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OME hither and listen, whoever
Than well-dressed and well-booted and gloved,
By the women who loves to be loved:
Her good word in return for a gay word,
Or an anecdote worthy of Hayward.
And hither, you sweet schoolroom beauties,
Who only at Easter came out!
dear little duties
And where you may venture to please ;
And what you should say about Tupper,
And what of the cattle disease ;
Why he did not move the Address,
On reading his squibs in the Press.
To show yourselves modest and smart, And, if you speak hastily, set you
Three pages of Hansard by heart. Whenever with quoting you bore us
(As pert young Harrovians will) Your last repetition from Horace,
You'll write out a chapter of Mill. But if you can think of a hit
That's brilliant and not very blue, We'll greet it by piping “Tu-whit," And mark it by hooting “ Tu-whoo.”
GEORGE OTTO TREVELYAN.
N London I never know what I'd be at,
plan, And Life seems a blessing too happy for man. But the Country, Lord help me! sets all matters
right; So calm and composing from morning to night ; Oh! it settles the spirits when nothing is seen But an ass on a common, a goose on a green.
In town if it rain, why it damps not our hope,
has her choice, and the fancy her scope; What harm though it pour whole nights or whole
days? It spoils not our prospects, or stops not our ways. In the country what bliss, when it rains in the
fields, To live on the transports that shuttlecock yields ; Or go crawling from window to window, to see A pig on a dung-hill, or crow on a tree. In London if folks ill together are put, A bow may be dropt, and a quiz may be cut; We change without end; and if lazy or ill, All wants are at hand, and all wishes at will. In the country you're naild, like a pale in the
park, To some stick of a neighbour that's cramm'd in
the ark; And 'tis odd, if you're hurt, or in fits tumble down, You reach death ere the doctor can reach you
In London how easy we visit and meet,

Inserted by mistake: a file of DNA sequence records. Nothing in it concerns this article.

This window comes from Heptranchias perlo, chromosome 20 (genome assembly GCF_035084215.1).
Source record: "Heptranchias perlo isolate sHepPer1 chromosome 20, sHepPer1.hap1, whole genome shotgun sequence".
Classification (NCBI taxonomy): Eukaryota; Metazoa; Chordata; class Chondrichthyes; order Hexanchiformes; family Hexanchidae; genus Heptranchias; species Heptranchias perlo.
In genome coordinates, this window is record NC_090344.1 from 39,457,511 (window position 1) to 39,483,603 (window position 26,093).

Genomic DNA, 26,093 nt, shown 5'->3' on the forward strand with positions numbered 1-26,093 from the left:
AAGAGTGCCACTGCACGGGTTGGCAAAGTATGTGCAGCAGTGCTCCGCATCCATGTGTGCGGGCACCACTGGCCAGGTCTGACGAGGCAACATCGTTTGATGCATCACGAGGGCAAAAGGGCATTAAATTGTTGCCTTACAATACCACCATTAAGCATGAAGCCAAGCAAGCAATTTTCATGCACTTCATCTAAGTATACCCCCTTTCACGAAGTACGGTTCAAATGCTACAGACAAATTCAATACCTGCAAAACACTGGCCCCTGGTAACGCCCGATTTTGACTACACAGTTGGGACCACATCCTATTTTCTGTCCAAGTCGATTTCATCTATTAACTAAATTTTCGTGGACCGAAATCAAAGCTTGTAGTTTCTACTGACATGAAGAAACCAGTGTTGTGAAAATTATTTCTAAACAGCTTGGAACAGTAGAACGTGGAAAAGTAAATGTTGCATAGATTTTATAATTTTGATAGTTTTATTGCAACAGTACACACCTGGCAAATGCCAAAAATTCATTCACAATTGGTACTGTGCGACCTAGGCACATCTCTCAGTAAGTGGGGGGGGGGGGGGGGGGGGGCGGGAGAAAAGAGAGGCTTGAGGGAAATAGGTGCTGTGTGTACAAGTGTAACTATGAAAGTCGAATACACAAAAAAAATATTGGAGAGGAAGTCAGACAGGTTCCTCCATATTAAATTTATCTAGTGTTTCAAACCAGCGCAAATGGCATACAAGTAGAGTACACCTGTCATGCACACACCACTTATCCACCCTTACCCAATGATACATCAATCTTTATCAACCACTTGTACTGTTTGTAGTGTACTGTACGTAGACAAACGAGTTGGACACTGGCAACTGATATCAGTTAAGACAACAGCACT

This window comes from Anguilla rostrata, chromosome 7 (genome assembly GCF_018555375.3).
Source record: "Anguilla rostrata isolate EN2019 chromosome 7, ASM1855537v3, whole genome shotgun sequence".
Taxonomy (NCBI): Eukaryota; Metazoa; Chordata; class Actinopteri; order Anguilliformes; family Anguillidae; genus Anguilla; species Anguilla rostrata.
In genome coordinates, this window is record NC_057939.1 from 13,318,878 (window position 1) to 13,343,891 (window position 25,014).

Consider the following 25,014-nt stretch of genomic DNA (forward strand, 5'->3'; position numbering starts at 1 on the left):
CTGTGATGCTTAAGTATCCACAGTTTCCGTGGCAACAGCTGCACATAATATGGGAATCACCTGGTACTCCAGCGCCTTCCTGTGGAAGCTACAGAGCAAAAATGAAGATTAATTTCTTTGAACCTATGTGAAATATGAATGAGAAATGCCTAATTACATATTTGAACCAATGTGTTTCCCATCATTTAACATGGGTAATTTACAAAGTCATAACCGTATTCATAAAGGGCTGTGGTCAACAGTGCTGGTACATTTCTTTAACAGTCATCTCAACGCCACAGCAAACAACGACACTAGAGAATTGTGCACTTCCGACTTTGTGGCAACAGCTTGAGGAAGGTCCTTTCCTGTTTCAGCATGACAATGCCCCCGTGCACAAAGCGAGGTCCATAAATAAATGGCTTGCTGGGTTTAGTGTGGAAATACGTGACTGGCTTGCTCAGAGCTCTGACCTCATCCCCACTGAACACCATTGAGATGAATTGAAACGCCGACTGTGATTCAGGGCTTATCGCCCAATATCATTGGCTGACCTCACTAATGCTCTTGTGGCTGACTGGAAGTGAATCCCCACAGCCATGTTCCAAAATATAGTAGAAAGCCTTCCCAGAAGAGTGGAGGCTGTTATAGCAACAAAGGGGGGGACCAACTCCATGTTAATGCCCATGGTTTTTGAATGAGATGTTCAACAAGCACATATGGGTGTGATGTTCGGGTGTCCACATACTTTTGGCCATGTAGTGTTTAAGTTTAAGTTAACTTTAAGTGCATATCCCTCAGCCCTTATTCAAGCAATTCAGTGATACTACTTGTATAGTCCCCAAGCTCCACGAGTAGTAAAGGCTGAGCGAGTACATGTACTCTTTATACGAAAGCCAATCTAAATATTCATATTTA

our treat ; Our morning's a round of good humour'd delight, And we rattle, in comfort, to pleasure at night.
In the country, how sprightly! our visits we make Through ten miles of mud, for Formality's sake With the coachman in drink, and the moon in a
fog, And no thought in our head but a ditch or a bog.
In London the spirits are cheerful and light,
But how gay in the country! what summer delight To be waiting for winter from morning to night! Then the fret of impatience gives exquisite glee To relish the sweet rural subjects we see.
In town we've no use for the skies overhead,
In the country these planets delightfully glare
But 'tis in the country alone we can find
Indeed, I must own, 'tis a pleasure complete
the transport we feel When we capture, in triumph, two toads and an
I have heard tho', that love in a cottage is sweet, When two hearts in one link of soft sympathy
meet: That's to come—for as yet I, alas ! am a swain Who require, I own it, more links to my chain.
Your magpies and stock-doves may flirt among
trees, And chatter their transports in groves, if they
please : But a house is much more to my taste than a tree, And for groves, O! a good grove of chimneys for me. In the country, if Cupid should find a man out, The poor tortured victim mopes hopeless about; But in London, thank Heaven! our peace is secure, Where for one eye to kill, there's a thousand to
I know love's a devil, too subtle to spy,
an eye ;
In town let me live then, in town let me die,
EPISTLE TO MISS BLOUNT
ON HER LEAVING THE TOWN AFTER THE
S some fond Virgin, whom her mother's